Introduction

Recent research has established the positive impact of active learning teaching methods.  A meta-study titled “Active Learning Increases Student Performance in Science, Engineering, and Mathematics” (by Freeman, Eddy, McDonough and their colleagues), encouraged moving beyond comparisons between active learning vs. lecture format and towards exploring the best methods with an active learning classroom.  The group wrote that their results “raise questions about the continued use of traditional lecturing as a control in research studies, and support active learning as the preferred, empirically validated teaching practice in regular classrooms.”

Their meta-analysis of 225 previous studies led them to conclude that “the data indicate that active learning increases student performance across the STEM disciplines” and that an increase in science, technology, engineering, and mathematics (STEM) students could be achieved by “abandoning traditional lecturing in favor of active learning.”

This symposium will address the critical national goal expressed by the President’s Council of Advisors on Science and Technology (PCAST) in their call for a 33% increase in the number of STEM bachelor’s degrees.  A principal tactic of the symposium will be to “jump start” new implementation and evaluation research on active learning and IBL teaching methods in undergraduate mathematics.  The research results should encourage the creation of new active learning programs.  Since active learning has been found to benefit students by improving communication and critical thinking skills, especially among traditionally underserved groups, the long-term impact of the research symposium will be to increase the number of students pursuing STEM majors and careers.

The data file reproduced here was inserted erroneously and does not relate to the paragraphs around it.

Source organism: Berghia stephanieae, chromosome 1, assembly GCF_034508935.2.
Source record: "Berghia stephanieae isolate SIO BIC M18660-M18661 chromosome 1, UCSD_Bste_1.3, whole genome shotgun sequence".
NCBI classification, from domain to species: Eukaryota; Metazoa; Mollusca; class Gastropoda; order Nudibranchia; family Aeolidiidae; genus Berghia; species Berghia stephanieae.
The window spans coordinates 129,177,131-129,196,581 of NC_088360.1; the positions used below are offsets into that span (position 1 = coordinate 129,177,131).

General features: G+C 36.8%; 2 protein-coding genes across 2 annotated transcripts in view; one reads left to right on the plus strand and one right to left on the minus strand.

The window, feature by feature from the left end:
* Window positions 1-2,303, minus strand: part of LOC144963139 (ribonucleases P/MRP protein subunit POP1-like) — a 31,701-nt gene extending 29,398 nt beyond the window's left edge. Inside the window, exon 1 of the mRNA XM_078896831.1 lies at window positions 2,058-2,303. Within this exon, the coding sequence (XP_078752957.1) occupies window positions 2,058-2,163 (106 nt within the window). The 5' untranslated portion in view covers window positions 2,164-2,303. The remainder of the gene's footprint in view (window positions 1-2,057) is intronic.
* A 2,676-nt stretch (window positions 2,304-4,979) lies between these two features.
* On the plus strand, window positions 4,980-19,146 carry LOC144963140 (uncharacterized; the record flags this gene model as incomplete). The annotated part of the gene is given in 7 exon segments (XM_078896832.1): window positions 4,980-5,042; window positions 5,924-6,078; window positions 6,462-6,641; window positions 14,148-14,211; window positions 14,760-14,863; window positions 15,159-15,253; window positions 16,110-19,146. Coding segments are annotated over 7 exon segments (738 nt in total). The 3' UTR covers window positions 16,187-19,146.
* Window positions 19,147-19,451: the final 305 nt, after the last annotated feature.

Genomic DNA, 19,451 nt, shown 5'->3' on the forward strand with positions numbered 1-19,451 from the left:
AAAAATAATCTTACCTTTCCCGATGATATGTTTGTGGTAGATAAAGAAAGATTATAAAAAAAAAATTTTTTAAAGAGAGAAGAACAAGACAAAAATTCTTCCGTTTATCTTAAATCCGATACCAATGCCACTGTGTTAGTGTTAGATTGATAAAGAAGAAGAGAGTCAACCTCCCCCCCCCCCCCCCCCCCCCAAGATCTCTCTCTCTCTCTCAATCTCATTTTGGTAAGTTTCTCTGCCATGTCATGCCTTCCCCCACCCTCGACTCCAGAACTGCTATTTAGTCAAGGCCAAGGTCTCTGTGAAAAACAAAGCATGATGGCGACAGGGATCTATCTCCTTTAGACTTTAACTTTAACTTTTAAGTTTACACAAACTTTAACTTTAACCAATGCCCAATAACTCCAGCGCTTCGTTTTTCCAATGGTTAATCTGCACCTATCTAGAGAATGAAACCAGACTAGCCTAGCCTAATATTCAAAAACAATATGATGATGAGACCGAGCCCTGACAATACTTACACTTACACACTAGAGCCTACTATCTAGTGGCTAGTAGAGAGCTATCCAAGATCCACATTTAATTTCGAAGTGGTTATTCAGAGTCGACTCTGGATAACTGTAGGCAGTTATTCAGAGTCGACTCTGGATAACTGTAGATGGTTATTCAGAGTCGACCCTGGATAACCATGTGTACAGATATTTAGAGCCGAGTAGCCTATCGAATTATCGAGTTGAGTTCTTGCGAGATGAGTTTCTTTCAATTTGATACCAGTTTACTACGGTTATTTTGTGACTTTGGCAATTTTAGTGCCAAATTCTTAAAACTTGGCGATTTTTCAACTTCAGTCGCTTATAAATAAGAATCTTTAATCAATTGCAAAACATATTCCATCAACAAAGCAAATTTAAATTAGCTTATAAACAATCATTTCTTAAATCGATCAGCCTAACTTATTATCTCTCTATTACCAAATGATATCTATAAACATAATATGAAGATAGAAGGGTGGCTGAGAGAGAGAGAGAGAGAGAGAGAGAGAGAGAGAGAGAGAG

The symposium provides the logical step of moving new research towards exploring which active learning methods work best, especially for underrepresented groups of students, and to explore ways to overcome current barriers that prevent active learning techniques from being attempted at existing mathematics programs.

This symposium brings together experts in education and economics research methods with active learning mathematics practitioners and departmental leaders to review current active learning evaluation efforts, clarify barriers to implementing new programs, and frame ways to increase national research and evaluation activities.  The symposium will consist of 4 panel presentations by 12 presenters to a group of 50-75 invited and public attendees.  Subsequently, key findings of the symposium will be circulated at national and regional mathematics conferences.  A summary of symposium findings will be compiled and posted online for public use.  Additional products could include the resulting evaluative and research findings and associated research papers.  The symposium will attempt to identify key research issue areas and potential project teams to create new active learning initiatives.  The symposium goal is to increase national mathematics active learning evaluation and associated research activities in order to strengthen mathematics teaching.

The symposium is supported by grants from the Educational Advancement Foundation, the National Science Foundation, and the Sloan Foundation.  It is being organized by Ronald G. Douglas with the assistance of David Bressoud and Doris Zahner.

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